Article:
I managed to carve some bonus real estate during my latest scenery efforts and thought it would be a nice spot for another humble abode. I always wanted to try modeling an Insulbrick house commonly seen across the northeast and Midwest. So far I came up with painting Plastruct brick sheet Polly Scale Dirt and giving it a black wash with some highlighted ‘bricks’ here and there. The panel seams are painted. It thought of cutting the sheets into separate panels but that would have been a lot more work. Still quite a bit to do. I am out of sheet brick and hope to get some delivered in the next few days. These two sides were just put together to see if I was onto something with my experiments. Thought I’d share the progress so far:
It's wonderful, of course, sir, including and especially, the minute details of the small basement windows and the little iron door for removal of ashes from the base of the chimney are immensely realistic. Flawless, really.
Great look...I remember my Grandparents having similar siding, I think was more on the yellow side though.
Norm, Fantastic ! Wow you really got it right. My friends house had that siding. Looks so real. Like Frank M said, the little details make it look so real. Thanks for posting.
This is going to fit in wonderfully on your layout. Even though this house is a unique build to anything else on your layout, I really like how you make it fit as if it's always been there. What a wonderful modeler you are Norm.
Superb modeling! I came home to an Insulbrik house when l was born, but think siding has been changed on that house which l haven't seen lately. Had not heard the term in years and did not realize it was still common.
Information on insulbrick
Edit/Add: 4/12/20 AM. A celotex/ fiber board, easily applied, was a big plus, to older homes, that had no wall insulation. At the very least, it inhibited the wind from blowing through the cracks, in a building. Still a lot out there, much has been sided over, with Aluminum, or vinyl. IMO Mike CT. Great modeling, Norm, thank you.
Thanks you guys. I was looking to put something a little different in this spot. Wish I had enough brick to finish it. I may work on the machine shop next door for a bit.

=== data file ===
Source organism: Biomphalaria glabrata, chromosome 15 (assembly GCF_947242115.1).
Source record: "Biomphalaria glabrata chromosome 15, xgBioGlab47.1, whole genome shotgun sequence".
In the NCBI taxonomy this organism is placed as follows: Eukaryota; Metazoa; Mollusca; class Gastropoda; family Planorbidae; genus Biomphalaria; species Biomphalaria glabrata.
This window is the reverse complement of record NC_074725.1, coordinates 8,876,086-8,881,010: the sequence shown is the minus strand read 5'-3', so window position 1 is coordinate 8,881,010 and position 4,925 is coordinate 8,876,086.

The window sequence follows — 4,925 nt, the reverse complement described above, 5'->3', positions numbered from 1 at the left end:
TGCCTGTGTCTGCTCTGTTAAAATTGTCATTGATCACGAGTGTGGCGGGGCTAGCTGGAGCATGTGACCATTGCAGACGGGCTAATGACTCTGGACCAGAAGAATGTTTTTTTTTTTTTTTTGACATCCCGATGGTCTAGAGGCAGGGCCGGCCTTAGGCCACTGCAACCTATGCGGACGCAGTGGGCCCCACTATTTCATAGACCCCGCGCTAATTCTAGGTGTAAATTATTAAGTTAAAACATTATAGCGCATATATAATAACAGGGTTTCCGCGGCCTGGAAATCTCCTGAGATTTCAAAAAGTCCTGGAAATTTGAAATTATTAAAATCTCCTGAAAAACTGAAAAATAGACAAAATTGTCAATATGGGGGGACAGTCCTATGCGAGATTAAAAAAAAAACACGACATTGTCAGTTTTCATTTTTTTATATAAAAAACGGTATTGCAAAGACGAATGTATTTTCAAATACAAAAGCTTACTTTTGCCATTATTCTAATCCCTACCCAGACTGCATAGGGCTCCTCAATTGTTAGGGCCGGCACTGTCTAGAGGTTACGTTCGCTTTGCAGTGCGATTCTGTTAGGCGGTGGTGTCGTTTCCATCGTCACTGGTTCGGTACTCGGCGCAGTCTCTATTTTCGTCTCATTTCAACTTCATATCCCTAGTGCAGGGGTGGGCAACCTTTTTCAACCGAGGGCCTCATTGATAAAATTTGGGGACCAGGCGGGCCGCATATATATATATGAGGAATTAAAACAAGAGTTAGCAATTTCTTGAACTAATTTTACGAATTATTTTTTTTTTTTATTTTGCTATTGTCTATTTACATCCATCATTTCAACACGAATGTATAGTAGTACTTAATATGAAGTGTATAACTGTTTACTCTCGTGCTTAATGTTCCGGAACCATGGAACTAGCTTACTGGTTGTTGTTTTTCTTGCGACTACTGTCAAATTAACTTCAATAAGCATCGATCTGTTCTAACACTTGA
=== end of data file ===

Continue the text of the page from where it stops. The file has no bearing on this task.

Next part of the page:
Norm, As always Thank You for sharing your expertise. You are a real inspiration to all in the hobby.
That’s really cool. I didn’t get it at first. The simulated brick siding. I’ve seen a number of buildings over the years with it.
Looks great Norm, and I still see some of that stuff around my area in SE-PA.
Great modeling. The Insulbrick siding looks right. I like the roll roofing also: poor people's roofing material so typical of coal-country ex company towns.
It looks great Norm. Saw it on WPF, and your comment that you posted pics in the scenery forum, so I had to take a look. I always thought it would be nice to model a house covered with Insulbrick (or however you spell it!). Looks like you came up with a great technique!
BTW, what are you using for the windows? Tichy?
Glad you guys like it! I hope I can get it finished in the next few nights so I can plant it in the new spot.
Neal, the windows were some eBay kits I bought quite a few years ago. He had a few different types at the time. I tried to search for them again with no luck. The doors are Grandt Line.
I read through you post again and have a question. You said you painted the seams. Can you explain how? When I have to make fine lines like that, I've been using a black marking pen I get at the craft store. They make them with tips as fine as 1 mm, and them come in lots of colors, including white which I often use to highlight the upper surface of things such as relay case vents. But would like to hear about your technique for making those seams.
Neal, after giving it a wash and painting the different colored ‘bricks’ I just painted the seams with a very thin brush and MM flat black. I did the seams after I applied the brick to the foamcore. I did a 5 brick high by 4 brick wide pattern but I think it should have been 5 by 5.
I finally got the rest of brick sheet today so I’m hoping to get this finished and planted before the weekend.